Place, publisher, year, edition, pages
Stockholm: KTH Royal Institute of Technology, 2009. x, 45 p.
Series
Trita-MMK, ISSN 1400-1179 ; 2009:13
Keyword
concept evaluation, decision making, product development
National Category
Engineering and Technology
Identifiers
urn:nbn:se:kth:diva-10685 (URN)978-91-7415-375-0 (ISBN)
Presentation
2009-06-24, Sal A425, Brinellvägen 83, KTH, Stockholm, 10:00 (English)
Opponent
Supervisors
Note
QC 20111122Available from: 2009-06-24 Created: 2009-06-24 Last updated: 2011-11-22Bibliographically approved
2. Managing concept decision making in product development practice
Open this publication in new window or tab >>Managing concept decision making in product development practice
2011 (English)Doctoral thesis, comprehensive summary (Other academic)
Abstract [en]

Making concept decisions is a crucial activity for product-developing companies since these decisions have high impact on the subsequent development and launch of the product. Consequences of unsuccessful concept decisions can be severe, e.g. missing out on business opportunities or spending money on rework. This thesis investigates concept decision making in product development practice and contributes by enhancing the understanding of what is actually happening, the difficulties experienced in the process, and how to manage and improve concept decision making. Such enhanced understanding should serve as a basis when support methods for concept decision making are developed. In-depth studies have been conducted in a Swedish automotive company, focusing on the technical system level of the product.

The concept decision process was found to be a web of interconnected activities, embedded in the concept development process, and with several actors on different hierarchical levels. An overarching challenge identified in concept decision making was to achieve compatibility before completeness, meaning that compatibility between product systems must be met before the system solutions are completely developed. In addition, a number of conflicts intrinsic in the process were revealed, pointing to underlying causes of the difficulties in managing concept decision making. These conflicts are omnipresent due to the product and organizational complexity and have to be handled by the product developers in their daily work.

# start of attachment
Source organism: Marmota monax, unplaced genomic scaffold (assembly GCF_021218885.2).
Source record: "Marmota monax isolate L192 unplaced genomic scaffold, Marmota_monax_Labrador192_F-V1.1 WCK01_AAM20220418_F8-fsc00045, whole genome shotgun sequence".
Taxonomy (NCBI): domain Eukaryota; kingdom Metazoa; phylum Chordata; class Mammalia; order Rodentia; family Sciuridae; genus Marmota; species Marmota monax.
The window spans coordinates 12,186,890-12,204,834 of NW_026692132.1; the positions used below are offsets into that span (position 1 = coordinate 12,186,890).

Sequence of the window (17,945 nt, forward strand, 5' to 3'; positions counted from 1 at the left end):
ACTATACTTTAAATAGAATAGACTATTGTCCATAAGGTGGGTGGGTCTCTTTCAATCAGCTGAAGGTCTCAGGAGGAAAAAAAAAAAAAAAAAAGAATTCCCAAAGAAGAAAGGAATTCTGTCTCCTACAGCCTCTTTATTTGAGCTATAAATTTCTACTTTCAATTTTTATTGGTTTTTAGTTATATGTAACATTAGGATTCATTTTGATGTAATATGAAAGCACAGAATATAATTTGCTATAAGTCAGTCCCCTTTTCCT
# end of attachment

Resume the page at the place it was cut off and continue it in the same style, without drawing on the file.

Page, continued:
The thesis identifies key elements for improving an organization’s concept decision making: Create meta-knowledge and awareness regarding what influences the process and the actors in the process since there is a general lack of knowledge regarding one’s own and the organization’s decision-making processes; Ask questions to ensure that aspects, previously neglected, are considered; Provide visualizations to enhance understanding of both process and solutions; Provide vision as guidance in everyday decision making and trade-offs; and Ensure reflections since there is a need for actors in the process to reflect on the own decision-making process.

In conclusion, a model to improve the concept decision making in practice is proposed. The model includes a set of proposed activities that are designed to address the previously identified challenges, and was developed in collaboration between researchers and practitioners.

Place, publisher, year, edition, pages
Stockholm: KTH Royal Institute of Technology, 2011. x, 84 p.
Series
Trita-MMK, ISSN 1400-1179 ; 2011:14
Keyword
concept decision, decision making, product development, industrial practice
National Category
Other Engineering and Technologies not elsewhere specified
Identifiers
urn:nbn:se:kth:diva-43396 (URN)978-91-7501-138-7 (ISBN)
Public defence
2011-11-11, F3, Lindstedtsvägen 26, KTH, Stockholm, 10:00 (English)
Opponent
Supervisors
Note
QC 20111019Available from: 2011-10-19 Created: 2011-10-14 Last updated: 2011-11-22Bibliographically approved

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Kihlander, IngridRitzén, Sofia